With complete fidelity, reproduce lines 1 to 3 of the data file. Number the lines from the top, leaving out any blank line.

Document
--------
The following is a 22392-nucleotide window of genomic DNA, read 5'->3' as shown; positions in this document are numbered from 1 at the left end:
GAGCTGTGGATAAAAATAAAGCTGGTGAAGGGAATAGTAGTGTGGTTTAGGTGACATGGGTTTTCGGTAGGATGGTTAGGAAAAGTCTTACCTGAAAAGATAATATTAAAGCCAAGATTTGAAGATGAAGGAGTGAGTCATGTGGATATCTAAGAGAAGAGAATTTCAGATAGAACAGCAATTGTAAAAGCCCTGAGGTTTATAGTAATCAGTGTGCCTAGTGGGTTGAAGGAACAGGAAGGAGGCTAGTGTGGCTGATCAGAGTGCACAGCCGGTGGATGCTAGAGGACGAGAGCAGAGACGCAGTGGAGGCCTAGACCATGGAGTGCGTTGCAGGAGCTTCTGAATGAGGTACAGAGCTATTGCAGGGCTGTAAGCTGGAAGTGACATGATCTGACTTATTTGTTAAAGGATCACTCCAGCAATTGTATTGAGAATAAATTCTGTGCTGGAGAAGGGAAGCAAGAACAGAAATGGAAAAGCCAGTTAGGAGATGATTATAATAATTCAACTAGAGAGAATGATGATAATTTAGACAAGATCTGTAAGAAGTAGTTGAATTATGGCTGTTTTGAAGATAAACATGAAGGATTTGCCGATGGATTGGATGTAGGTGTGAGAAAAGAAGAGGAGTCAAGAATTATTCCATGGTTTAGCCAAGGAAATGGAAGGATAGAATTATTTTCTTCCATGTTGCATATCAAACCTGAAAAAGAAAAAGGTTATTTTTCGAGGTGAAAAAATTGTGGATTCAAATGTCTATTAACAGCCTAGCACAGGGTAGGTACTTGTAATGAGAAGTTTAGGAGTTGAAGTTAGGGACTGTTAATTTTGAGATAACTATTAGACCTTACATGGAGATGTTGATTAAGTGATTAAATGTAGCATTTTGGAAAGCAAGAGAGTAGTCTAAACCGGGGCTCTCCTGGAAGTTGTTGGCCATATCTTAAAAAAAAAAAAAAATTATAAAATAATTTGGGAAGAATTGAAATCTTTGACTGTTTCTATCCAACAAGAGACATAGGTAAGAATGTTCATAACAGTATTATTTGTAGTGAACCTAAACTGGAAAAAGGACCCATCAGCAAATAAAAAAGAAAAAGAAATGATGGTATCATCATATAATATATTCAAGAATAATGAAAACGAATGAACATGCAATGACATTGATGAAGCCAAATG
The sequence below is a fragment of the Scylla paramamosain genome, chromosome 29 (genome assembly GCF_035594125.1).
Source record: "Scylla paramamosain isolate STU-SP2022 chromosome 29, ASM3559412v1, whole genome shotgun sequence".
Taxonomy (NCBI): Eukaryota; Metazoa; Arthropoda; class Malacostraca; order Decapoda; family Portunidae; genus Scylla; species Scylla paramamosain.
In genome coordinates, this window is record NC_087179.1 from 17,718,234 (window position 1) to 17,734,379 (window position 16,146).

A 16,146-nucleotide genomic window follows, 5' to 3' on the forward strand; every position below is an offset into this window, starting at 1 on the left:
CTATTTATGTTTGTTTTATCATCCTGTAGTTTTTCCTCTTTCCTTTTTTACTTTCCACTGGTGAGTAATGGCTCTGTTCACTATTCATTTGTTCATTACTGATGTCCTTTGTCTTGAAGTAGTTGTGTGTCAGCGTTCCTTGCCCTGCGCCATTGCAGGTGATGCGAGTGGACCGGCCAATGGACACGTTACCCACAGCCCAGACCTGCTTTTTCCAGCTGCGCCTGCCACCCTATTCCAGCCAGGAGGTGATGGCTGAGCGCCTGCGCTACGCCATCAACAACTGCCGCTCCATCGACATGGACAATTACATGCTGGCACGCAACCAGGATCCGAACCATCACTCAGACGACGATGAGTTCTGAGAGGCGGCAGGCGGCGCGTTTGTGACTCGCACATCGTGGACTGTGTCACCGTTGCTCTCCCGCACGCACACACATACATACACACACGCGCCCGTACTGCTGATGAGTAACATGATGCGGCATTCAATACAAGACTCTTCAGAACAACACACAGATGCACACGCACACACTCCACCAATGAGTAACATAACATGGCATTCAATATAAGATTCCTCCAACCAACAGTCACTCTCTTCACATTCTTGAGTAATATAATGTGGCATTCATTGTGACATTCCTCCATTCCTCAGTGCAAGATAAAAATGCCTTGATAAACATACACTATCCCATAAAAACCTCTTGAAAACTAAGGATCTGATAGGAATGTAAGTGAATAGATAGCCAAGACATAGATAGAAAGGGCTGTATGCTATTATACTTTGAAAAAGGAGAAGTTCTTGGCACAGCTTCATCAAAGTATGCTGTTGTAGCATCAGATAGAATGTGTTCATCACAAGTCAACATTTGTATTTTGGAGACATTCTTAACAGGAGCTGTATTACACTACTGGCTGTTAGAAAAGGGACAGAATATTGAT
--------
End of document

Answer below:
The following is a 22392-nucleotide window of genomic DNA, read 5'->3' as shown; positions in this document are numbered from 1 at the left end:
GAGCTGTGGATAAAAATAAAGCTGGTGAAGGGAATAGTAGTGTGGTTTAGGTGACATGGGTTTTCGGTAGGATGGTTAGGAAAAGTCTTACCTGAAAAGATAATATTAAAGCCAAGATTTGAAGATGAAGGAGTGAGTCATGTGGATATCTAAGAGAAGAGAATTTCAGATAGAACAGCAATTGTAAAAGCCCTGAGGTTTATAGTAATCAGTGTGCCTAGTGGGTTGAAGGAACAGGAAGGAGGCTAGTGTGGCTGATCAGAGTGCACAGCCGGTGGATGCTAGAGGACGAGAGCAGAGACGCAGTGGAGGCCTAGACCATGGAGTGCGTTGCAGGAGCTTCTGAATGAGGTACAGAGCTATTGCAGGGCTGTAAGCTGGAAGTGACATGATCTGACTTATTTGTTAAAGGATCACTCCAGCAATTGTATTGAGAATAAATTCTGTGCTGGAGAAGGGAAGCAAGAACAGAAATGGAAAAGCCAGTTAGGAGATGATTATAATAATTCAACTAGAGAGAATGATGATAATTTAGACAAGATCTGTAAGAAGTAGTTGAATTATGGCTGTTTTGAAGATAAACATGAAGGATTTGCCGATGGATTGGATGTAGGTGTGAGAAAAGAAGAGGAGTCAAGAATTATTCCATGGTTTAGCCAAGGAAATGGAAGGATAGAATTATTTTCTTCCATGTTGCATATCAAACCTGAAAAAGAAAAAGGTTATTTTTCGAGGTGAAAAAATTGTGGATTCAAATGTCTATTAACAGCCTAGCACAGGGTAGGTACTTGTAATGAGAAGTTTAGGAGTTGAAGTTAGGGACTGTTAATTTTGAGATAACTATTAGACCTTACATGGAGATGTTGATTAAGTGATTAAATGTAGCATTTTGGAAAGCAAGAGAGTAGTCTAAACCGGGGCTCTCCTGGAAGTTGTTGGCCATATCTTAAAAAAAAAAAAAAATTATAAAATAATTTGGGAAGAATTGAAATCTTTGACTGTTTCTATCCAACAAGAGACATAGGTAAGAATGTTCATAACAGTATTATTTGTAGTGAACCTAAACTGGAAAAAGGACCCATCAGCAAATAAAAAAGAAAAAGAAATGATGGTATCATCATATAATATATTCAAGAATAATGAAAACGAATGAACATGCAATGACATTGATGAAGCCAAATG
The sequence below is a fragment of the Scylla paramamosain genome, chromosome 29 (genome assembly GCF_035594125.1).